One of the things I miss most about summer (aside from general warmth and sunshine) is the farmers market. Tomatoes, peaches, peas, lettuce, watermelon. All the produce just begs to be taken home and turned into amazing meals. But come winter, I just go back to buying all my fruits and vegetables at the grocery store where produce knows no season. I want to get better at buying local and in season, though, which is why I decided to check out the downtown winter farmers market over the weekend.
It’s definitely smaller than the summer farmers market (for obvious reason), but there’s still a good showing of local vendors. And I’m embarrassed to admit it, but walking around the seasonal produce available made me realize that I have no idea how to prepare late fall/winter vegetables. Sunchokes? Daikon? Even just parsnips or winter squash. I’m at a total loss.
All the prepared foods looked amazing, though. I even went home with some Amour Spreads Orange Cranberry Marmalade that may be my new favorite thing. But the only produce that I ended up going home with were some apples. Adventurous, I know. But I’ve been seeing simple fruit tarts on Pinterest lately and have been wanting to give it a try for a while.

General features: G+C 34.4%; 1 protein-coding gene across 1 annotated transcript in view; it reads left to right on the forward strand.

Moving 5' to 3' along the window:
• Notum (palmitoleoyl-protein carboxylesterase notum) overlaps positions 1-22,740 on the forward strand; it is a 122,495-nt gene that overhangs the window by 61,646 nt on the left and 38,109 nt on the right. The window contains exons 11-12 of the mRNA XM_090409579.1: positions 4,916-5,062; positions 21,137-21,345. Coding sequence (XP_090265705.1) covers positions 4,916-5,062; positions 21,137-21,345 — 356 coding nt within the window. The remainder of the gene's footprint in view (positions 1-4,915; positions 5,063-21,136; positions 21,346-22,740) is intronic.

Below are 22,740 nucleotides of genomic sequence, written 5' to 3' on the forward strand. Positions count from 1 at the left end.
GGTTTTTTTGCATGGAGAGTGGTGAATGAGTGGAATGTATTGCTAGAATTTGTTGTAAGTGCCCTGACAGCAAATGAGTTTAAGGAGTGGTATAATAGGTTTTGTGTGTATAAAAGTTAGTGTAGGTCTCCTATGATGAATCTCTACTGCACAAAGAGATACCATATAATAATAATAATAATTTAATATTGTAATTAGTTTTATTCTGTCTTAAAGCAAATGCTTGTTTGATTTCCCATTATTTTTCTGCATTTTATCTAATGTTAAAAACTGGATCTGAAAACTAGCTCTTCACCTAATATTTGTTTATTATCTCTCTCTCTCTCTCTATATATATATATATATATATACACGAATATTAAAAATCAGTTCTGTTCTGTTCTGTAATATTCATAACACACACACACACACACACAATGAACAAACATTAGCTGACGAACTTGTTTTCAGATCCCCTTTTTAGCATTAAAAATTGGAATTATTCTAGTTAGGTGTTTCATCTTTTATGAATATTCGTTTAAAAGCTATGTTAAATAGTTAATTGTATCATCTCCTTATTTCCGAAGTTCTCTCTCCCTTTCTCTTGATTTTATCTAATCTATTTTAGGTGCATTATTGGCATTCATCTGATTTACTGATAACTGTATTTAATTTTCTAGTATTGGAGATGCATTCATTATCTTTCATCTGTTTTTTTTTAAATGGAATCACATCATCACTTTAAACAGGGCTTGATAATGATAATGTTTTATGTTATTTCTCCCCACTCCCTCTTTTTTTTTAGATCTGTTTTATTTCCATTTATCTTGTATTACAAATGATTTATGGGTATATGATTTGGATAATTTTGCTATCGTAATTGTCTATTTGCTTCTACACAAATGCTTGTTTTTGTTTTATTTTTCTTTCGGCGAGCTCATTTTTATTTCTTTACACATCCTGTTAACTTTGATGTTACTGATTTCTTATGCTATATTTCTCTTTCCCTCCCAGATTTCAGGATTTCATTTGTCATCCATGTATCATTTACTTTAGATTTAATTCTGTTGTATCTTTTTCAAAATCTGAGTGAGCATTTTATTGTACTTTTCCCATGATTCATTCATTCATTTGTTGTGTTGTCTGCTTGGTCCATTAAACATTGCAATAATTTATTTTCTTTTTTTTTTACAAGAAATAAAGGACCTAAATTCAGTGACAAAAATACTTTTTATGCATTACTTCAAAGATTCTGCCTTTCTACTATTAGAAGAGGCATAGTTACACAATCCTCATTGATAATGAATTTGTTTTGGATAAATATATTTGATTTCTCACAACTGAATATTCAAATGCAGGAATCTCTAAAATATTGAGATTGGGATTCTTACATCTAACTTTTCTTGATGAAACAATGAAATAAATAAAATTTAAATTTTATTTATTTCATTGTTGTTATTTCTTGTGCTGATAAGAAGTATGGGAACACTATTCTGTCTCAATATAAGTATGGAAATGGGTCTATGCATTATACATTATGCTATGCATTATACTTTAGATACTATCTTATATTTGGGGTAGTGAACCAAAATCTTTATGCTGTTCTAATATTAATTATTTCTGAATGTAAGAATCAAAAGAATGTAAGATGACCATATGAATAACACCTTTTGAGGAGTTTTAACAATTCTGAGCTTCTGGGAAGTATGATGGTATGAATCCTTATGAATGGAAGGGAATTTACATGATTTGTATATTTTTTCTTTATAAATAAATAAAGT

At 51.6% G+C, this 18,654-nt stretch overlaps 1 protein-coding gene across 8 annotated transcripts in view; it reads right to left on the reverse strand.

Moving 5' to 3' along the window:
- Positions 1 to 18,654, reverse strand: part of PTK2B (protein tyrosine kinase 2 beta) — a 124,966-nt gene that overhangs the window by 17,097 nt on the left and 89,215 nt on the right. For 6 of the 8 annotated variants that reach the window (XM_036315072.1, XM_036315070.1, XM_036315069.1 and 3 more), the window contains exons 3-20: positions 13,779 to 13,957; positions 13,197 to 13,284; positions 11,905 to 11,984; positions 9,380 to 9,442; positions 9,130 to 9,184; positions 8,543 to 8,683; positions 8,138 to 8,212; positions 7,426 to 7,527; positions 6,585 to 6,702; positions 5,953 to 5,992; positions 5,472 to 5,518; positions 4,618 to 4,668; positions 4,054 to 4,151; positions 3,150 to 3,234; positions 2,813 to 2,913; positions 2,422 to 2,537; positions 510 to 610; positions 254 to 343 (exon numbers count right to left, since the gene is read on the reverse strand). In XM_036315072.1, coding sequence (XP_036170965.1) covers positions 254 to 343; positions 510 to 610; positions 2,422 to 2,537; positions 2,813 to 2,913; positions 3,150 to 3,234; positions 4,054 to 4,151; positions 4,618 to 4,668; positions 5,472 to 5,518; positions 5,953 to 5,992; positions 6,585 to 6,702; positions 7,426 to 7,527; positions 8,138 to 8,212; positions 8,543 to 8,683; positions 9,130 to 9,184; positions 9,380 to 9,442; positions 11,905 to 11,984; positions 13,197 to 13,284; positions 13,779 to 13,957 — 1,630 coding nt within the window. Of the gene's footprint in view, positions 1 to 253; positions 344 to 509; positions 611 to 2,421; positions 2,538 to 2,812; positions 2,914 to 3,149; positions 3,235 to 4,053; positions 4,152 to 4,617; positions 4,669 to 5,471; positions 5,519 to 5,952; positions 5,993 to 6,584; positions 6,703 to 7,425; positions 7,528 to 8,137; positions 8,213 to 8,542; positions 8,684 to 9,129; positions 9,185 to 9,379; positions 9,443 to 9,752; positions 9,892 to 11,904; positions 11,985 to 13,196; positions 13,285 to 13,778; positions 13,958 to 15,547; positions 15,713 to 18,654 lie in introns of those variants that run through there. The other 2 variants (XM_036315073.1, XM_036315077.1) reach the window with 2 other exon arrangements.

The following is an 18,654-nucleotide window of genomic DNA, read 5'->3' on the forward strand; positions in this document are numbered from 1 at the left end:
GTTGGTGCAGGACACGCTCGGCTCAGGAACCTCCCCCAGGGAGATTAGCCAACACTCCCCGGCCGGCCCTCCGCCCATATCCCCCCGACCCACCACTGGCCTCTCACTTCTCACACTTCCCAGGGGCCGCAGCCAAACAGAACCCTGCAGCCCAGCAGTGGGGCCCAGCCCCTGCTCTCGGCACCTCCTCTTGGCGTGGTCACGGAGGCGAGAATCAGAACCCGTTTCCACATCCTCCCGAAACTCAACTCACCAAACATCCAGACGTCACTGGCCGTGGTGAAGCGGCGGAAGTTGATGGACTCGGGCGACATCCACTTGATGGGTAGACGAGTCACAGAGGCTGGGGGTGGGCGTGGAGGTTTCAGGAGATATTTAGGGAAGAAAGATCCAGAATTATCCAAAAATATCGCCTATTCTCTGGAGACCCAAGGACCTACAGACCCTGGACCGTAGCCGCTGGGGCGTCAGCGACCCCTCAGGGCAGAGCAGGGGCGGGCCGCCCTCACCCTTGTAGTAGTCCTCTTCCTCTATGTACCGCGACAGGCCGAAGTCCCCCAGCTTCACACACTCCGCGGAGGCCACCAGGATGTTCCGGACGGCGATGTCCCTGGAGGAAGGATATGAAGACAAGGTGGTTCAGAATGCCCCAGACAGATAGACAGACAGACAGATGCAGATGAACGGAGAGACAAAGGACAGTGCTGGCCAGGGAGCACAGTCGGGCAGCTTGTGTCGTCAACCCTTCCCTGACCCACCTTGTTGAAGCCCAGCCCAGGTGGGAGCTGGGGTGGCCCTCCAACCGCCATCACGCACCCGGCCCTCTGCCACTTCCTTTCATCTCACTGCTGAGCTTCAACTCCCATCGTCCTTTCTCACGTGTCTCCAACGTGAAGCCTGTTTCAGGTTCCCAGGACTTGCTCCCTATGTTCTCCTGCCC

I even had some leftover brie that I had recently picked up at Harmon’s that I knew had to be used for this tart. I didn’t follow any one recipe for it, mostly because I gravitate toward dishes that are simple enough that I don’t have to follow a recipe to make it work.
For this tart, I used store-bought puff pastry and topped it with sliced brie and thinly sliced apple then sprinkled with turbinado sugar and brushed the edges with an egg wash. I cooked it at 400 degrees for about 30 minutes and I’m very happy with how it turned out.
It really was delicious. I’m thinking it would be a perfect alternative to the traditional apple pie for Thanksgiving. Particularly paired with a nice glass of Riesling. In fact, I know what I’m having for dessert tonight.
I fully plan to keep visiting the winter farmers market this season, so if any of you have recipes for winter produce I’d love to hear them. I need to expand my winter cooking abilities beyond roasted carrots and potatoes.